By Taras Berezowsky
The Global Precious Monthly Metals Index (MMI) registered a value of 83 for its October 2018 reading, up 2.5% from 81 last month, stanching the bleeding - last month's level had not been seen since January 2017.
The U.S. platinum bar price had its own bounceback after having dropped last month. Platinum rose to $814 per ounce, up from $777 per ounce in September. However, U.S. palladium bar built up a two-month upward price trend by breaking the $1,000 per ounce level for the first time in eight months, rising to $1,070 per ounce.
This extends palladium's historic premium to platinum for yet another month.
John Dizard, writing in the Financial Times, contends that platinum's once-cheaper cousin is ripe for the bubble it seems to be creating.
"The best investment bubble propositions incorporate the familiar and the incomprehensible," he writes.
The largest single application for palladium, as MetalMiner readers well know by now, is to help convert toxic gases within catalytic converters. "Therefore, we have something familiar to investors (cars) and something incomprehensible (the physical chemistry of catalytic converters) - perfect conditions for a bubble," Dizard concludes.
Much of the bubble conditions can be explained by "Dieselgate" - read about it in the full article (paywall) - but speaking of palladium bar prices, as we were just a bit ago, those aren't what auto buyers should really be tracking: sponge is where it's at.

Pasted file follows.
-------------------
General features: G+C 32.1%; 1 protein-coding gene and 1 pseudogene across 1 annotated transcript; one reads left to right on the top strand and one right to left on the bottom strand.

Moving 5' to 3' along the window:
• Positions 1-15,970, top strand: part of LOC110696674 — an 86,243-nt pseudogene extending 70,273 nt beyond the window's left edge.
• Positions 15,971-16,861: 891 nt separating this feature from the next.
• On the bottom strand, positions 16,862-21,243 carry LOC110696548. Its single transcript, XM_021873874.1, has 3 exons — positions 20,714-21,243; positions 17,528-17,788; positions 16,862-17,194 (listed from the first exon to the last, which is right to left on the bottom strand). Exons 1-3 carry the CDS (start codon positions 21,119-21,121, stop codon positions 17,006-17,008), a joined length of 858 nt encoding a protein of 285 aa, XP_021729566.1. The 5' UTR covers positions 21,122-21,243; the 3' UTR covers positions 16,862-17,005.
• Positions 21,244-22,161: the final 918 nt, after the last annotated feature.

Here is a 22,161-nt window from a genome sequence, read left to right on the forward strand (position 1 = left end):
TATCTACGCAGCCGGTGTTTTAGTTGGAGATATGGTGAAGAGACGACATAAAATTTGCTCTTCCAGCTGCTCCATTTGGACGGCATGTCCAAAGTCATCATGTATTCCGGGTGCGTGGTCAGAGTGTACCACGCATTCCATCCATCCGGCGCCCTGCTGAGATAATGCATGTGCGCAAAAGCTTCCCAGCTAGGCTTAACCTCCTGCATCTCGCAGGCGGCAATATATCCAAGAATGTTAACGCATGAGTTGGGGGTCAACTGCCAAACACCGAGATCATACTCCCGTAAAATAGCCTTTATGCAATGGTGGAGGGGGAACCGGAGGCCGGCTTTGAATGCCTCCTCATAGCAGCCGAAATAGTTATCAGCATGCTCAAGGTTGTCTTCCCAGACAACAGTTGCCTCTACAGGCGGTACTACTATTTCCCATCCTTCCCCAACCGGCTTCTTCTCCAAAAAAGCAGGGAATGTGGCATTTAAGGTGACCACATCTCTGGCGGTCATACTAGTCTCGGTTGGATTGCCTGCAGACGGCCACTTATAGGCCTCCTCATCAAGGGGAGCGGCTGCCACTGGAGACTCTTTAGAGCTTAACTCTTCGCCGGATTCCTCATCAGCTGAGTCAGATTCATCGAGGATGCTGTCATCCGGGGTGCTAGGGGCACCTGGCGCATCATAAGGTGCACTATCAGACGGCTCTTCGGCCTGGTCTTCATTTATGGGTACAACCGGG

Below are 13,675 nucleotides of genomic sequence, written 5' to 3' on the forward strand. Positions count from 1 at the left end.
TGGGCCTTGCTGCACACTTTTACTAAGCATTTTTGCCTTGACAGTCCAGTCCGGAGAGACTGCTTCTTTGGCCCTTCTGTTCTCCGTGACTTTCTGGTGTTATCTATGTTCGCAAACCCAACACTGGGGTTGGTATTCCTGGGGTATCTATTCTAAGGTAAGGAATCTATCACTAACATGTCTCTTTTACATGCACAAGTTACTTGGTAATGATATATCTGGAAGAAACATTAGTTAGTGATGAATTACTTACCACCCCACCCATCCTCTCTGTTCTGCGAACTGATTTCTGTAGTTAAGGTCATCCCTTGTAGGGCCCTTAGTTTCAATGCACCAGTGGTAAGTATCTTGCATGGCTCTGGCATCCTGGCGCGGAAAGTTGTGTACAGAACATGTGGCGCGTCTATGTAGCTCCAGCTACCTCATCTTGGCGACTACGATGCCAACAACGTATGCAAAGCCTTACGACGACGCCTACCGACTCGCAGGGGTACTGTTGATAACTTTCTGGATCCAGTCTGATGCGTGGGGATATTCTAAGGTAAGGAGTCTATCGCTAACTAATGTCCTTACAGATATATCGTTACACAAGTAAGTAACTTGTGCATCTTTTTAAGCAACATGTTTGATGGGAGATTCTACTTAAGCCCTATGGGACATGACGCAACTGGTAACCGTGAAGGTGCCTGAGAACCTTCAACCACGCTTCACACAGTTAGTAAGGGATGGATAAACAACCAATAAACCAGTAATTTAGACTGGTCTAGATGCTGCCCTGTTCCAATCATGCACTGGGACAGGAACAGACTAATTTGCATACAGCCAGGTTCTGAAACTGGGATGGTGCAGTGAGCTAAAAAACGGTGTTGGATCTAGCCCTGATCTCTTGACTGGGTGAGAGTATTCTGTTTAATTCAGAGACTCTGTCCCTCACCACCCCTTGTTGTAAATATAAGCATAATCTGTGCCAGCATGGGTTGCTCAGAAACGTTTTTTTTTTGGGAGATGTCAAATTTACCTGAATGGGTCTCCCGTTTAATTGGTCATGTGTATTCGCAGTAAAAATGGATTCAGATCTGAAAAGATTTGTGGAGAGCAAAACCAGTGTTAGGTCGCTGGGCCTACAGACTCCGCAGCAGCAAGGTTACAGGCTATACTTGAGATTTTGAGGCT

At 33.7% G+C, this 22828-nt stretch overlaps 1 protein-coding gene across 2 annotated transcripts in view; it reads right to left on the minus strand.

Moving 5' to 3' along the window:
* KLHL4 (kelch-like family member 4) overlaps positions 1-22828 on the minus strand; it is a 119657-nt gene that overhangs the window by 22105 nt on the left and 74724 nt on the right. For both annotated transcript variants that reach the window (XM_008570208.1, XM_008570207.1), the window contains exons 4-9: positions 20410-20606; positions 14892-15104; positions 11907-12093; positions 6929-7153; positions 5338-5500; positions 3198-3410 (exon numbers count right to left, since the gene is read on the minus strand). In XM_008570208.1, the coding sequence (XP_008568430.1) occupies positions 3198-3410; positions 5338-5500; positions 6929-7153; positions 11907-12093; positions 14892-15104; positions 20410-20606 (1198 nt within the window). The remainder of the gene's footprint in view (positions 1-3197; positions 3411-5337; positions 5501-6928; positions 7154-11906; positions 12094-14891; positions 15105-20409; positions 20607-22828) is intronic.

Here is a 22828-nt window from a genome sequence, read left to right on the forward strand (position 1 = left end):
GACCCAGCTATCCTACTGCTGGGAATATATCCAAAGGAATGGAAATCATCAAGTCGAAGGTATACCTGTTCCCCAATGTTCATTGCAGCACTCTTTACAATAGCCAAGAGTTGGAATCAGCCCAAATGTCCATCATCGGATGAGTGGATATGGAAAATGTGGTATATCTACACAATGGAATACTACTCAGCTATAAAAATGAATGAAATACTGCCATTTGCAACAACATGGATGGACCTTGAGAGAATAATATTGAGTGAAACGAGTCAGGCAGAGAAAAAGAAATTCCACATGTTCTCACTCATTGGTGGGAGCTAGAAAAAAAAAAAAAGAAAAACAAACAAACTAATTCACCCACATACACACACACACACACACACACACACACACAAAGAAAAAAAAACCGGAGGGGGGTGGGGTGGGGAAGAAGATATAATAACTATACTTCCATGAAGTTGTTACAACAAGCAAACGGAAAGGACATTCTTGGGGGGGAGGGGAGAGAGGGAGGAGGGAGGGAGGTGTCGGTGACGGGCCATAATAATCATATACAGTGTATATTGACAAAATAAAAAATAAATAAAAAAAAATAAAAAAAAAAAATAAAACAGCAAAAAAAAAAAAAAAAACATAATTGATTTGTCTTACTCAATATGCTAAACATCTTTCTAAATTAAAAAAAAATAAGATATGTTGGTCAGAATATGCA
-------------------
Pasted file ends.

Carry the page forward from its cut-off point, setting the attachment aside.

"Could it be that the automakers will run into a supply squeeze and be forced to buy palladium bars of the sort represented by Nymex futures? Not exactly," Dizard writes. "The automakers actually buy a semi-manufactured product called 'sponge', which is palladium (or platinum) particles used to coat a ceramic matrix inside the emissions system. There is a separate, over-the-counter market for palladium sponge."
Ultimately, "if you follow the quotes for palladium sponge, you can see whether the 'sponge premium' over the price of bar metal indicates a real shortage of the industrial product," according to Dizard.
Gold Supply Chain in South America: Treacherous
We recently came across a recent white paper entitled Illegal mining in South America and financial risk - Taking the shine off gold, co-authored by Jesse Spiro and Brian Huerbsch.
Evidently, the promise of huge profits based on higher gold prices - and fueled by rampant corruption - have created a continentwide supply chain problem. According to the authors, the issue plagues Colombia, Peru, Bolivia, Brazil, Ecuador and Venezuela.
The core of the problem is a major risk for gold-buying organizations - the ongoing threat of murky supply chain traceability.